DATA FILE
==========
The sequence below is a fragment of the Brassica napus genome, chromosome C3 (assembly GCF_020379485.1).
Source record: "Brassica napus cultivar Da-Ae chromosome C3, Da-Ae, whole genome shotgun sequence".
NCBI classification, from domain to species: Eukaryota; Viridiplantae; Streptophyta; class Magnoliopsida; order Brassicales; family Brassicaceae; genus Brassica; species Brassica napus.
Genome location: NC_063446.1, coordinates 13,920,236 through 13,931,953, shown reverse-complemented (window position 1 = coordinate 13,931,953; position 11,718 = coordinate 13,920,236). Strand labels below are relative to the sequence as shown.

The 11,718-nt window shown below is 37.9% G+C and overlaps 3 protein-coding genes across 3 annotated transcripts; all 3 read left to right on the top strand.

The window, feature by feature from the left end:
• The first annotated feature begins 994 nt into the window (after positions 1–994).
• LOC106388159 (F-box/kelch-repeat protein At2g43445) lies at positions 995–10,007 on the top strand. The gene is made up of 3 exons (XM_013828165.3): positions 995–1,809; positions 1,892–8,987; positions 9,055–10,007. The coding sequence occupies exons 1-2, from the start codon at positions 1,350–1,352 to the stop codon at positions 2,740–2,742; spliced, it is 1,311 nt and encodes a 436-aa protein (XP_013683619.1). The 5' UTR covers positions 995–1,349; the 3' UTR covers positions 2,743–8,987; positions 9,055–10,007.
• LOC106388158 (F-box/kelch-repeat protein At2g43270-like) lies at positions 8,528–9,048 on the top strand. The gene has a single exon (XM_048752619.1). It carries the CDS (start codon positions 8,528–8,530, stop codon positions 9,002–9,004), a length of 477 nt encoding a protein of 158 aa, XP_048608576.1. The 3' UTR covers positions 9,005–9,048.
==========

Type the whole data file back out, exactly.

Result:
The sequence below is a fragment of the Brassica napus genome, chromosome C3 (assembly GCF_020379485.1).
Source record: "Brassica napus cultivar Da-Ae chromosome C3, Da-Ae, whole genome shotgun sequence".
NCBI classification, from domain to species: Eukaryota; Viridiplantae; Streptophyta; class Magnoliopsida; order Brassicales; family Brassicaceae; genus Brassica; species Brassica napus.
Genome location: NC_063446.1, coordinates 13,920,236 through 13,931,953, shown reverse-complemented (window position 1 = coordinate 13,931,953; position 11,718 = coordinate 13,920,236). Strand labels below are relative to the sequence as shown.

The 11,718-nt window shown below is 37.9% G+C and overlaps 3 protein-coding genes across 3 annotated transcripts; all 3 read left to right on the top strand.

The window, feature by feature from the left end:
• The first annotated feature begins 994 nt into the window (after positions 1–994).
• LOC106388159 (F-box/kelch-repeat protein At2g43445) lies at positions 995–10,007 on the top strand. The gene is made up of 3 exons (XM_013828165.3): positions 995–1,809; positions 1,892–8,987; positions 9,055–10,007. The coding sequence occupies exons 1-2, from the start codon at positions 1,350–1,352 to the stop codon at positions 2,740–2,742; spliced, it is 1,311 nt and encodes a 436-aa protein (XP_013683619.1). The 5' UTR covers positions 995–1,349; the 3' UTR covers positions 2,743–8,987; positions 9,055–10,007.
• LOC106388158 (F-box/kelch-repeat protein At2g43270-like) lies at positions 8,528–9,048 on the top strand. The gene has a single exon (XM_048752619.1). It carries the CDS (start codon positions 8,528–8,530, stop codon positions 9,002–9,004), a length of 477 nt encoding a protein of 158 aa, XP_048608576.1. The 3' UTR covers positions 9,005–9,048.